Housing construction rises 1.7 percent in September

Wednesday, October 17, 2001

Associated Press WriterWASHINGTON (AP) -- Housing construction rose in September despite new uncertainties about consumers' willingness to make big-ticket purchases in the wake of the terror attacks and mounting layoffs.

The Commerce Department reported Wednesday that builders broke ground on 1.57 million housing units at a seasonally adjusted annual rate last month, a 1.7 percent increase. That followed a sharp 6.7 percent drop in August.

Many analysts were expecting housing starts to fall by around 2 percent in September on the belief that builders would hold off on new projects, given new economic uncertainties created by the Sept. 11 attacks.

In their aftermath, layoffs have rocketed, retail sales have plunged and consumer and business confidence in the economy have been badly shaken.

In September, single-family home construction increased by 0.6 percent to a seasonally adjusted annual rate of 1.27 million. Construction of condominiums, apartments and other multifamily housing rose by 2.7 percent to a rate of 270,000.

By region, housing starts jumped by 12.5 percent in the West to a rate of 423,000 and they were up by 7.6 percent in the South to a rate of 732,000. But in the Midwest, starts plunged by 16.6 percent to a rate of 282,000; in the Northeast they declined by 11 percent to a rate of 137,000.

Housing activity, aided by low interest rates, has helped to support the nation's economy during its more than yearlong slump.

Last week the average interest rate on 30-year fixed-rate mortgages fell to 6.58 percent, the ninth week in a row that 30-year mortgages were below the 7 percent mark, according to the nationwide survey by Freddie Mac, the mortgage company.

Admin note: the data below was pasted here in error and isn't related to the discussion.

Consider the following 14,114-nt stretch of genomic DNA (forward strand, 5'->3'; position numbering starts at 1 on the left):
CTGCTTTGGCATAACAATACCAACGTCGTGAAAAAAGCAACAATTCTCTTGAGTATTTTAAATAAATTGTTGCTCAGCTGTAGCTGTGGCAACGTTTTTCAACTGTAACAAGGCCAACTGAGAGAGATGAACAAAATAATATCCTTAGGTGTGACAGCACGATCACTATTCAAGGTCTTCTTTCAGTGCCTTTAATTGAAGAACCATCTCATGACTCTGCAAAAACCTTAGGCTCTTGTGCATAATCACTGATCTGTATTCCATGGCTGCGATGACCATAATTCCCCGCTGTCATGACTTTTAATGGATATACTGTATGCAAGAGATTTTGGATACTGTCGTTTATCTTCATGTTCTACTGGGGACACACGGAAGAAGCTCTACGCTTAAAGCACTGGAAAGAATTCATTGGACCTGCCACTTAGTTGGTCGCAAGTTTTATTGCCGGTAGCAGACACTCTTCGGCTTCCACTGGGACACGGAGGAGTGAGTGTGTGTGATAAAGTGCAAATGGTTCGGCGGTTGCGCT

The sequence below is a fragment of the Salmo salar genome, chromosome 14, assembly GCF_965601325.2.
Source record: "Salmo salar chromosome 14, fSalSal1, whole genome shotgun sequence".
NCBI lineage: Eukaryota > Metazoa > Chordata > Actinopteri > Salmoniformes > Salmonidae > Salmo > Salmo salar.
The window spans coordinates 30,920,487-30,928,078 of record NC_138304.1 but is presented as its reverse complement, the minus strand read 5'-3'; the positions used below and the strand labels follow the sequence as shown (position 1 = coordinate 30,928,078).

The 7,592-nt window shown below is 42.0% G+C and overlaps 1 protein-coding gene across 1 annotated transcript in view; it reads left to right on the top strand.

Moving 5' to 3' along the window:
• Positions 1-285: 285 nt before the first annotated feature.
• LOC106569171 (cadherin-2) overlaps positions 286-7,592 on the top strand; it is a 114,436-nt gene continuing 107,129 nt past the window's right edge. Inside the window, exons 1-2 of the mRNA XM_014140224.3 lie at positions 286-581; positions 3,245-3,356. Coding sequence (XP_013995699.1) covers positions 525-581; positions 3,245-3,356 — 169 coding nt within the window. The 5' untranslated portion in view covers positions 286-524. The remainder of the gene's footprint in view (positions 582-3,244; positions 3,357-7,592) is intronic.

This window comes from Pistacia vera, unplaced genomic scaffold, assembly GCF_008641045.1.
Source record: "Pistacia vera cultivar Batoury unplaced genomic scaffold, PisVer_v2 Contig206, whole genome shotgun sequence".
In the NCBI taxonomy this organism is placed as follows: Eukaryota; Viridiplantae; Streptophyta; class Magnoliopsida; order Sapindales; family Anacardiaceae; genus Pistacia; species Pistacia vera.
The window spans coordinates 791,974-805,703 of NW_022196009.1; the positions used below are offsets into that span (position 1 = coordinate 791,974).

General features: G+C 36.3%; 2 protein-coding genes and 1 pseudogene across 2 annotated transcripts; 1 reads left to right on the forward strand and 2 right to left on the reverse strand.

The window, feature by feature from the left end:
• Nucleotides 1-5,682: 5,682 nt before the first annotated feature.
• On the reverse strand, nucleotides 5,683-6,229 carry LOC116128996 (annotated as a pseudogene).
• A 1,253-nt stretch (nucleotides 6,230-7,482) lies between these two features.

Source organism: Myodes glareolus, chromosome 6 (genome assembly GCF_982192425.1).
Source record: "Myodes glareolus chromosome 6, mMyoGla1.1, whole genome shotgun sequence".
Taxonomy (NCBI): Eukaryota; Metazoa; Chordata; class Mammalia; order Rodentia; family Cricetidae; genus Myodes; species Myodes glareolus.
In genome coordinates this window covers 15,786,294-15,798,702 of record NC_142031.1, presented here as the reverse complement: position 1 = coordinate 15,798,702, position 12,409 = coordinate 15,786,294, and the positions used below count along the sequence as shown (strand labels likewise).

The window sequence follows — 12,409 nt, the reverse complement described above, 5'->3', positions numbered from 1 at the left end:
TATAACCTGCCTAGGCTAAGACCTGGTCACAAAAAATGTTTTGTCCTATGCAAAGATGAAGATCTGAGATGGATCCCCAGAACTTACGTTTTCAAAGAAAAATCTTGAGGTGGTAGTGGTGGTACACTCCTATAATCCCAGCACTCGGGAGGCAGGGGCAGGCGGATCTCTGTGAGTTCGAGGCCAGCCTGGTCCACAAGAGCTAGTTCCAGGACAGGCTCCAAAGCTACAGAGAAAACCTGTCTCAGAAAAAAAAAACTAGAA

Even against the backdrop of low interest rates, the National Association of Home Builders, in a survey released Tuesday, said the attacks were cutting into the demand for new homes. Builders said they were a lot less optimistic about sales for October and for the next six months.

"Like the rest of the economy, the housing market is clearly showing the effects of the Sept. 11 attack on America," said the association's president, Bruce Smith. Many builders said new-home sales had declined in the wake of the attacks. "The primary reasons that they cited were lower consumer confidence, a weaker economy and job market and the declining stock market," Smith said.

Housing permits, a good barometer of demand, fell by 3 percent in September to a rate of 1.52 million, the lowest level since December 1997.

To help jump-start the economy, the Federal Reserve has cut interest rates nine times this year, with two reductions coming after the attacks on the World Trade Center and Pentagon. President Bush and Congress are also working on a package to aid the economy that probably will include tax cuts and increased government spending.

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